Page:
Screening mammography is controversial for elderly women because of an absence of efficacy data. Decisions to screen are based on individualized assessment of risks and benefits. Our objective was to determine how screening mammography varies by age and race when adjusted for propensity to die.
In a retrospective cohort study, rates of screening mammogram performed in 2000-2001 based on claims, adjusted for propensity to die in 2000, were determined for a nationally representative 5% random sample of female fee-for-service Medicare beneficiaries 65 years and older in (N = 722 310).
The overall rate of screening was 39%. When stratified into quintiles by propensity to die, 2-year rates ranged from 61% in the lowest-risk group to 5% in the highest-risk group. In analyses stratified by age and adjusted for propensity to die, 42% of women aged 65 to 69 years were screened, declining to 26% of women 85 years and older (P<.001). Adjusted screening rates for white women, black women, and women of other races were 40%, 30%, and 25%, respectively (P<.001). Thus, among women with similar health status, the youngest women were 1.61 times more likely to be screened compared with the oldest; compared with black women and women of other races, white women were 1.38 and 1.60 times, respectively, more likely to be screened.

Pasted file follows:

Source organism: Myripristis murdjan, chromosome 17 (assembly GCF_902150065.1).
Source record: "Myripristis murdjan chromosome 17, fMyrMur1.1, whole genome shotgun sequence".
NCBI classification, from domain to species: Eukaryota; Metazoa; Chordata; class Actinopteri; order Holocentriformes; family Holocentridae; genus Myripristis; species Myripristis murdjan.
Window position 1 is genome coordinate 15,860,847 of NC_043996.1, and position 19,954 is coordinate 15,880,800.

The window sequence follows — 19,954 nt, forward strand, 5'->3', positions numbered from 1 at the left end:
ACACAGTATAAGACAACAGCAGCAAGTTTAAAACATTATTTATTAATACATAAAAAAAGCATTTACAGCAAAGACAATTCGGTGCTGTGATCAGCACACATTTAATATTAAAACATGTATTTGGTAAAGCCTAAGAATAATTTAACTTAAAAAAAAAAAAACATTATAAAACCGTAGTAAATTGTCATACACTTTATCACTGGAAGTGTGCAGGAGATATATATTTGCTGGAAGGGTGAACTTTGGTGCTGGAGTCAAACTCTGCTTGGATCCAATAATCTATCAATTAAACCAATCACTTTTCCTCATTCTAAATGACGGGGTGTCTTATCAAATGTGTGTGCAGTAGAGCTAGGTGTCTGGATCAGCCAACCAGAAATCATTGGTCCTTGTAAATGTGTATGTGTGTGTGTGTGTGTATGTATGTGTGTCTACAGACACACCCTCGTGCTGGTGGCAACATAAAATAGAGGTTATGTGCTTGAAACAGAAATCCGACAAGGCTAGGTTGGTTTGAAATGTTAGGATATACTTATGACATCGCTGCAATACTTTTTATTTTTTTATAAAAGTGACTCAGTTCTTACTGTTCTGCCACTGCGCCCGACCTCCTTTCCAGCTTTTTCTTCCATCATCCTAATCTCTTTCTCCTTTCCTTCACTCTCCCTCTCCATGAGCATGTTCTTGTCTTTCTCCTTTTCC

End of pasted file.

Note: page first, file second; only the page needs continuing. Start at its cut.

Decisions to screen for breast cancer are related not only to health status but also to age and race. Underuse and overuse of screening mammography likely occurs owing to age- and race-associated decision making. Assessment of life expectancy may more accurately identify women who could benefit from screening.